Joseph scratches his head as he nods, clearly relieved that he is not in any trouble.
“Simon. Win that high jump.”
“Yes, Madam,” the tall Simon responds.
“And of course the fastest girl in school, Mable Zombe.”
Miss Chanda is by her desk now and Mable flushes, feels the weight of eyes on her. She focuses on the teacher.
“You are ready, right?” Miss Chanda asks. Mable nods, and Miss Chanda pats her shoulder and walks to the front. “Alright. Who can remember where we ended last week?”
Automatically, Desiree’s arm shoots up first. When Miss Chanda points at her, she says, “The human heart.”
“Correct.” She turns to the board and makes a rough outline of a heart, divides it into four dissimilar parts. “Who remembers the names of the parts?”
Hands go up or stay down, and willing and unwilling pupils are pointed at to name the parts: right atrium, left atrium, right ventricle, left ventricle. Miss Chanda adds more features to the sketch and calls for labels: aorta, pulmonary vein, pulmonary artery, vena cava. Mable doesn’t feel comfortable answering questions but she has no option when Miss Chanda points to her: she mentions the valves.
“Good, Mable, good.”
* * * * *After lunch, Mable changes into her basketball attire and joins four of her teammates on the basketball court. She finds them having a confrontation with Brian from Grade 9 Red, a fat boy with the habit of bullying younger and smaller ones.
“Leave us alone, chi Brian,” the girl called Bridget says, as Mable enters the court gate. Brian is at one corner, pushing Bridget away from him, holding the ball from her reach in the other hand.
“Don’t call me chi Brian,” the boy says, prodding Bridget with a finger. “I am not your friend.”
Chilombo, the tallest girl on the team, reaches over and grabs the ball from him. He grabs her hand and threatens to twist it, demanding the ball. She gives it to him and he walks away with it. He pushes Mable from his path with his shoulder. Mable almost goes after him but stops herself.
“Why did he take the ball?” she asks, thinking that maybe it is his and the one they usually use is still in the storeroom.
“That guy is stupid,” says Carol, who is in Mable’s class and speaks with a tiny voice.
“That’s our ball?” Mable says.
Susan, 9 Red, small forward in the team, answers, “Yes, but what can we do? We’ll wait for the coach to come get it for us.”
Mabel sees Brian go to two boys standing under a tree at the tuck shop. They laugh and exchange the ball. Mable puts her bag among the others’ in one corner and rushes out of the court toward the boys.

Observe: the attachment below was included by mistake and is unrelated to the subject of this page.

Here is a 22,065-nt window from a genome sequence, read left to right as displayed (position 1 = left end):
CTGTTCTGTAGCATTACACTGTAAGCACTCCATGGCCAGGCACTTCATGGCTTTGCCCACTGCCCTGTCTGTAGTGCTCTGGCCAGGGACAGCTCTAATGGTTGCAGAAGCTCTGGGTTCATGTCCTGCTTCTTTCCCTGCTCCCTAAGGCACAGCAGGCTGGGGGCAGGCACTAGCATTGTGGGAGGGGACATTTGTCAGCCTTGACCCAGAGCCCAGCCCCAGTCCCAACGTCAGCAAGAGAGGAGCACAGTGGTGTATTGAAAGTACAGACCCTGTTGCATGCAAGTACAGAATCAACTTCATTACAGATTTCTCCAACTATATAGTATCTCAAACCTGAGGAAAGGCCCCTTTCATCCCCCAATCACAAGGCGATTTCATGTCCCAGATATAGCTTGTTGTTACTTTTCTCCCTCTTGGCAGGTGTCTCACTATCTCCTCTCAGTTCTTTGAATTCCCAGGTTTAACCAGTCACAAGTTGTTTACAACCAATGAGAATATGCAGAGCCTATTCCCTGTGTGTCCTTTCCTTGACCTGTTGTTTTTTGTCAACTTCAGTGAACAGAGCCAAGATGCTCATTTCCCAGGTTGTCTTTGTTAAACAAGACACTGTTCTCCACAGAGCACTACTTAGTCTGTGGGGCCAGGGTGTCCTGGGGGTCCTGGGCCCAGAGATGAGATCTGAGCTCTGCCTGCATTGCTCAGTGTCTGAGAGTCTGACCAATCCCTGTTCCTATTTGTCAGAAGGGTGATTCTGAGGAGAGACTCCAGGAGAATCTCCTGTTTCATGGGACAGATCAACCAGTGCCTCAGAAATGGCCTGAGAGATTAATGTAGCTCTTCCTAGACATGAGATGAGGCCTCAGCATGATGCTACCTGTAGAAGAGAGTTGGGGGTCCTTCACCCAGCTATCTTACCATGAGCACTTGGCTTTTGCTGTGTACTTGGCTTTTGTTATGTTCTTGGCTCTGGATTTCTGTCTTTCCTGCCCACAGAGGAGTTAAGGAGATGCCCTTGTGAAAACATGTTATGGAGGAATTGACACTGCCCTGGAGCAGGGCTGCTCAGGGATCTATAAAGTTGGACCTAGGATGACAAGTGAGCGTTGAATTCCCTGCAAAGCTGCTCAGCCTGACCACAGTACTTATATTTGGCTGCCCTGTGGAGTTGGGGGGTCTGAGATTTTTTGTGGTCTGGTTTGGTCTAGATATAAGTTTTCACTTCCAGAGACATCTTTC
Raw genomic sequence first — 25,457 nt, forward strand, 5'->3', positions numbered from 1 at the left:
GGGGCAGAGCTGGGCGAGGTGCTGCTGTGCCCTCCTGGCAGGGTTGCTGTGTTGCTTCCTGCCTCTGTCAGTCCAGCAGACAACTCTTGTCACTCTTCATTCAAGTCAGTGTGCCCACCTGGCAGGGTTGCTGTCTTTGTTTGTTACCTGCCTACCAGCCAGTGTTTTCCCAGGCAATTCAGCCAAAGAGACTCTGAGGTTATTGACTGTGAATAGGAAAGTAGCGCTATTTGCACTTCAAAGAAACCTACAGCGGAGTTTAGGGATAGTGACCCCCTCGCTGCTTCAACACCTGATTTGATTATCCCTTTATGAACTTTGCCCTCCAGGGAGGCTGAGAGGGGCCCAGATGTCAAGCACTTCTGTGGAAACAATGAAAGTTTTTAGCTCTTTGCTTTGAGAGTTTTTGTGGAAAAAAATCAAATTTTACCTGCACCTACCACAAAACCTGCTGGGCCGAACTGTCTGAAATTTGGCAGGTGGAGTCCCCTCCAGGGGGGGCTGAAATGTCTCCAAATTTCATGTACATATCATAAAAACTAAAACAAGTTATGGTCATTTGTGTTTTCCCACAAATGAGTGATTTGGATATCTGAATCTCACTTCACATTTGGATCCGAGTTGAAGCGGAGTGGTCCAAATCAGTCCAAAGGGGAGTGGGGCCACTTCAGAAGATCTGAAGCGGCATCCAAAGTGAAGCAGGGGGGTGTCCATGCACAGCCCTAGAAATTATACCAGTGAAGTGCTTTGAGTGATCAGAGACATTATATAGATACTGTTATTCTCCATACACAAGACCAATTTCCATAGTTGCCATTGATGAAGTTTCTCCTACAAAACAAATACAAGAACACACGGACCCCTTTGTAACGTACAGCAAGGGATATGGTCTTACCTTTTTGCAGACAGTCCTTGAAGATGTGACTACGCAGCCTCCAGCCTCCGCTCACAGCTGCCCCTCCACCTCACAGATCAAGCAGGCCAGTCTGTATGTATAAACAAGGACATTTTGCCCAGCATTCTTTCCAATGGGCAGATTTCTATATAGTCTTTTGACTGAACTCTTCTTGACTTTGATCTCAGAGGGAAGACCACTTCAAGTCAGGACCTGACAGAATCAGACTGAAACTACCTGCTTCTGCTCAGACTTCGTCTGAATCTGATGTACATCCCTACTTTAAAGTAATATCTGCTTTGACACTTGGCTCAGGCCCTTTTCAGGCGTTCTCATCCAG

“Mable!” Bridget, 9 Yellow, calls. She follows Mable. “Let’s wait for Coach.”
Mable doesn’t stop. She reaches the boys and they give her a surprised look. “What do you want, ka gelo?” one of them says, a tall and dark boy with a table cut.
Mable bounds and grabs the ball out of his hand. Brian reaches to catch her, but she ducks and spins away from him. “Eh! Iwe! Bring that ball,” he says.
“Give it back if you know what’s good for you,” the third one says, an equally big boy, wearing spectacles. The two look like they are in Grade Ten; Brian is known to hang out with pupils from higher grades.
They come after her and she dashes up the steps on the tuck shop building. Brian is close behind her and the other two come from the sides, planning to close her in.
She jumps over a rail onto the ground. “If I catch you, things won’t be nice,” the table-cut boy says.
“Tune her, she thinks we are jokers,” the bespectacled one says, jumping over the rail after her. She runs over the edge of the grass and stops just before the roofed walkway. She turns and waits, looking defiant, unmoveable. The bespectacled boy reaches her first, the others are close behind.
She sidles and leaps away from the boy’s grasp, bounds toward the other two. “Mable, give it here,” Bridget calls. She’s behind Brian. Mable tosses the ball, Brian tries to catch it but falls short of its trajectory. Brian goes after Bridget while the table-cut boy still comes after Mable, seething.